Stephen Mandel steps down as Alberta Party leader
Mandel, who served as party leader for 15 months, is resigning his leadership to pursue his role as Chancellor at Concordia University.
“To serve as the leader for the past 15 months has been a tremendous honour,” Mandel said in an email to party members. “The results were not as we had hoped but I believe we have broken new ground by gaining the support of over nine per cent of the popular vote.
“I am grateful for all the support and thoroughly enjoyed travelling the province making connections.
“Although I’m stepping aside as leader, I will continue to be involved in the party. I also look forward to quality time with my family.”
Mandel will resign effective June 30.
The Alberta Party ran candidates in all 87 ridings during the 2019 Alberta provincial election, but was ultimately shut out from the legislature after securing just 9.1 per cent of the popular vote.
Support for the party did grow under Mandel’s tenure as leader, gaining 171,995 compared to 33,221 in the 2015 provincial election, which was just 2.2 per cent of the popular vote.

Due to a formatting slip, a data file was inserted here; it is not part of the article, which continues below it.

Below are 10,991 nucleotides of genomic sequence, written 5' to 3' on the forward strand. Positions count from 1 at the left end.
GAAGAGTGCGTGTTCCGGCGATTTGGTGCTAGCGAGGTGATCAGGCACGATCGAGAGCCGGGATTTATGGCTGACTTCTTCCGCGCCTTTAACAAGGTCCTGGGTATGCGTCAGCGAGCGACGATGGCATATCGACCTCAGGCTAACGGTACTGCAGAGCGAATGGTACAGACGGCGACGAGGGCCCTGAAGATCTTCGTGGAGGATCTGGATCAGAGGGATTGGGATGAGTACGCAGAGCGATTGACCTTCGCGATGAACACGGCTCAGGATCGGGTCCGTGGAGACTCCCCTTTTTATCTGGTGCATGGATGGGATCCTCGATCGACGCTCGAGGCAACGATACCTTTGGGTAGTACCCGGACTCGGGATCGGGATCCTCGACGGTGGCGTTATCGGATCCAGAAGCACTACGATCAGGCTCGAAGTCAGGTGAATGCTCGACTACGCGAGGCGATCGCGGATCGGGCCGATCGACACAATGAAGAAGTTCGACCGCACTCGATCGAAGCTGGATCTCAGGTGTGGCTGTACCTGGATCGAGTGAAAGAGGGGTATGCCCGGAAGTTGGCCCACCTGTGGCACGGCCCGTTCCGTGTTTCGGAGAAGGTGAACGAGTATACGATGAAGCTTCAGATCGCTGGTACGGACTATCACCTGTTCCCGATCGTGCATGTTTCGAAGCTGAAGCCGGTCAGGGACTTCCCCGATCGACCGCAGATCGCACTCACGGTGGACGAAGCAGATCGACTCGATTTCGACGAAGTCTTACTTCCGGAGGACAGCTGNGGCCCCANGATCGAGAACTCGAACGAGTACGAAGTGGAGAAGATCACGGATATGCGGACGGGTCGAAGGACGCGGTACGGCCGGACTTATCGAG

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“Mr. Mandel is one of the hardest working leaders this province has seen since Peter Lougheed. His commitment to the Alberta Party was immense and widespread,” Alberta Party president Conrad Guay said. “Mandel has left the party with the tools needed to move forward. We thank him for his hard work and wish him well in his future endeavors.”
Mandel served as Edmonton’s mayor from 2004 to 2013.
He went on to serve as Minister of Health in Jim Prentice’s cabinet until the Progressive Conservatives were defeated in the 2015 election.
Mandel announced his intentions of running for the leadership of the Alberta Party in January 2018, and succeeded Greg Clark as leader in February 2018 with 66 per cent of the vote.
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According to an email sent to party members on Friday, the Alberta Party is now working to recruit an interim leader, who will be appointed by the party’s board.
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The party said multiple candidates have expressed interest, but did not disclose who.
Details regarding a leadership race are expected to be set at the party’s next annual general meeting, which has yet to be scheduled.
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